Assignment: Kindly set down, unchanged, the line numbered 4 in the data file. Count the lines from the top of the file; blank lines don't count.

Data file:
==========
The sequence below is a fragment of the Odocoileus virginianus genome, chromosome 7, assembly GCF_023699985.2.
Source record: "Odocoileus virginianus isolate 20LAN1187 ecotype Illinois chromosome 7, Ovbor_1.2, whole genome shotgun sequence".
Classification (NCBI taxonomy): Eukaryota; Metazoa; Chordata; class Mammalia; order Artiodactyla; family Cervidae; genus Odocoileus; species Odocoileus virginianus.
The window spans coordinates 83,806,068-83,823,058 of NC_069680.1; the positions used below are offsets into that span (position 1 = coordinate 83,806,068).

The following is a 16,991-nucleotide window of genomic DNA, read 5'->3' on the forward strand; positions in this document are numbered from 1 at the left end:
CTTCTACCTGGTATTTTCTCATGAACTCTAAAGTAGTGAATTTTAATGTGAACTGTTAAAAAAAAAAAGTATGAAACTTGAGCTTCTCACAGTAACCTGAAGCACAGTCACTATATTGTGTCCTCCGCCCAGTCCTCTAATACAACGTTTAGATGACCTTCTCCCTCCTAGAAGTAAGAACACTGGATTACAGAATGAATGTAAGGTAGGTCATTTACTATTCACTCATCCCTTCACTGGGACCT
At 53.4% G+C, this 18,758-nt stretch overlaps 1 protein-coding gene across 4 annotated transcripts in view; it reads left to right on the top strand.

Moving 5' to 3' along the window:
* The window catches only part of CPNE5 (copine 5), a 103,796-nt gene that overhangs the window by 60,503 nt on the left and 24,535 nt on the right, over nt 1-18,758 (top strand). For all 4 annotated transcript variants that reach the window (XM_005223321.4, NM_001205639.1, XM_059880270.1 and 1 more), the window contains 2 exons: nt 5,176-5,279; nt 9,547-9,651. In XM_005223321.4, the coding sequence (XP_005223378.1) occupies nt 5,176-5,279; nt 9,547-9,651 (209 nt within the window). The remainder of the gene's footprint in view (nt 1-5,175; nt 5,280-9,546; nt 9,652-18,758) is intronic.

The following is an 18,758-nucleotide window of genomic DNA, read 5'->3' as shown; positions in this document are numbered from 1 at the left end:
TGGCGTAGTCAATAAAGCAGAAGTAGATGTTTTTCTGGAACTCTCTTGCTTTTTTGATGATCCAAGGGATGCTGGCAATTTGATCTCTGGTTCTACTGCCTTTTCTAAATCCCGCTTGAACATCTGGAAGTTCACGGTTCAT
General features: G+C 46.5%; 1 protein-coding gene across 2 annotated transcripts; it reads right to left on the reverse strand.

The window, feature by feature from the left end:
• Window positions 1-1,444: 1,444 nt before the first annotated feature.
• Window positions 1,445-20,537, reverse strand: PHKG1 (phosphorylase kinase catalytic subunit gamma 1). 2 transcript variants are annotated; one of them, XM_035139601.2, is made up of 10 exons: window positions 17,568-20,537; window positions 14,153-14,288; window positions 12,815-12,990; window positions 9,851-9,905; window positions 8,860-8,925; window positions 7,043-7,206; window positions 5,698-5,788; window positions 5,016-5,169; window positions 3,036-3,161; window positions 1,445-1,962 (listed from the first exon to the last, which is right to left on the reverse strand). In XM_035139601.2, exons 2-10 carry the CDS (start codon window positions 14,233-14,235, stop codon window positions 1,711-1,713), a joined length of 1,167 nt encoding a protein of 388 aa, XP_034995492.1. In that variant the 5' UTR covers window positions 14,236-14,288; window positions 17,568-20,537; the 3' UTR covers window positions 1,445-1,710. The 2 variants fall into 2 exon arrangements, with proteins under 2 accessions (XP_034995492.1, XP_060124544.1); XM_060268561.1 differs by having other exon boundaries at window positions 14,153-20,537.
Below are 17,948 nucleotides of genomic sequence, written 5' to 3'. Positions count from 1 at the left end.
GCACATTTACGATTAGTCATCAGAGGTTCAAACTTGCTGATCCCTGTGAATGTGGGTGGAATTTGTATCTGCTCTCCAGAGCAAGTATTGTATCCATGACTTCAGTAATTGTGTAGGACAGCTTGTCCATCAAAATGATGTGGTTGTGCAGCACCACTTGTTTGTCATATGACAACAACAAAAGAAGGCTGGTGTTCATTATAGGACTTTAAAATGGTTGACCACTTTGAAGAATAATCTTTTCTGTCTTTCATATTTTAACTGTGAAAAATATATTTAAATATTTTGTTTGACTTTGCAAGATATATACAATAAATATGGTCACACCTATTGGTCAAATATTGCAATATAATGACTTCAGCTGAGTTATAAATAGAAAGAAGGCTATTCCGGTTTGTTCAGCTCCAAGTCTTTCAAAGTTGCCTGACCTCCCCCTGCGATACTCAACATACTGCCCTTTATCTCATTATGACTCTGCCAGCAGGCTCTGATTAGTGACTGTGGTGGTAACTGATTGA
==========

The window spans coordinates 83,806,068-83,823,058 of NC_069680.1; the positions used below are offsets into that span (position 1 = coordinate 83,806,068).